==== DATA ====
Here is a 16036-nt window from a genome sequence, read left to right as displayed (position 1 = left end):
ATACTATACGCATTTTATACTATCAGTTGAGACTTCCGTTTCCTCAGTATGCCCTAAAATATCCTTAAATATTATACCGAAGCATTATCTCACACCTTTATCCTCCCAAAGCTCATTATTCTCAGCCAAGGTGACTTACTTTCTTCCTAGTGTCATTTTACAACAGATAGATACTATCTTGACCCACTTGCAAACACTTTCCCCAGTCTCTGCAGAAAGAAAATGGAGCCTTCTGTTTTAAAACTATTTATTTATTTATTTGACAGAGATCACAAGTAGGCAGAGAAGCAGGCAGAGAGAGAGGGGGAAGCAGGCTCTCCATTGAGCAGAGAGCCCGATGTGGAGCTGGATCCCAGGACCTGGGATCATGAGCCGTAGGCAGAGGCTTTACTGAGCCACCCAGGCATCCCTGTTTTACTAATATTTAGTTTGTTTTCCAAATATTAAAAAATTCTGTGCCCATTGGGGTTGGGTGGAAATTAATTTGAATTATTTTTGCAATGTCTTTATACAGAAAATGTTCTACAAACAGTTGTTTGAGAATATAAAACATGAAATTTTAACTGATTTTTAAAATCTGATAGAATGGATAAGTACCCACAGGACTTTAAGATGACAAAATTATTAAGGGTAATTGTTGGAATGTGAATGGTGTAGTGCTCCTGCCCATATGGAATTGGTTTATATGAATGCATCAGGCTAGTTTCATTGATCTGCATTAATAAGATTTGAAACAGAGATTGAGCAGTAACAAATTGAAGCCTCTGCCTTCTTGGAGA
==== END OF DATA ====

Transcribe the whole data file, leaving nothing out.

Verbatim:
Here is a 16036-nt window from a genome sequence, read left to right as displayed (position 1 = left end):
ATACTATACGCATTTTATACTATCAGTTGAGACTTCCGTTTCCTCAGTATGCCCTAAAATATCCTTAAATATTATACCGAAGCATTATCTCACACCTTTATCCTCCCAAAGCTCATTATTCTCAGCCAAGGTGACTTACTTTCTTCCTAGTGTCATTTTACAACAGATAGATACTATCTTGACCCACTTGCAAACACTTTCCCCAGTCTCTGCAGAAAGAAAATGGAGCCTTCTGTTTTAAAACTATTTATTTATTTATTTGACAGAGATCACAAGTAGGCAGAGAAGCAGGCAGAGAGAGAGGGGGAAGCAGGCTCTCCATTGAGCAGAGAGCCCGATGTGGAGCTGGATCCCAGGACCTGGGATCATGAGCCGTAGGCAGAGGCTTTACTGAGCCACCCAGGCATCCCTGTTTTACTAATATTTAGTTTGTTTTCCAAATATTAAAAAATTCTGTGCCCATTGGGGTTGGGTGGAAATTAATTTGAATTATTTTTGCAATGTCTTTATACAGAAAATGTTCTACAAACAGTTGTTTGAGAATATAAAACATGAAATTTTAACTGATTTTTAAAATCTGATAGAATGGATAAGTACCCACAGGACTTTAAGATGACAAAATTATTAAGGGTAATTGTTGGAATGTGAATGGTGTAGTGCTCCTGCCCATATGGAATTGGTTTATATGAATGCATCAGGCTAGTTTCATTGATCTGCATTAATAAGATTTGAAACAGAGATTGAGCAGTAACAAATTGAAGCCTCTGCCTTCTTGGAGA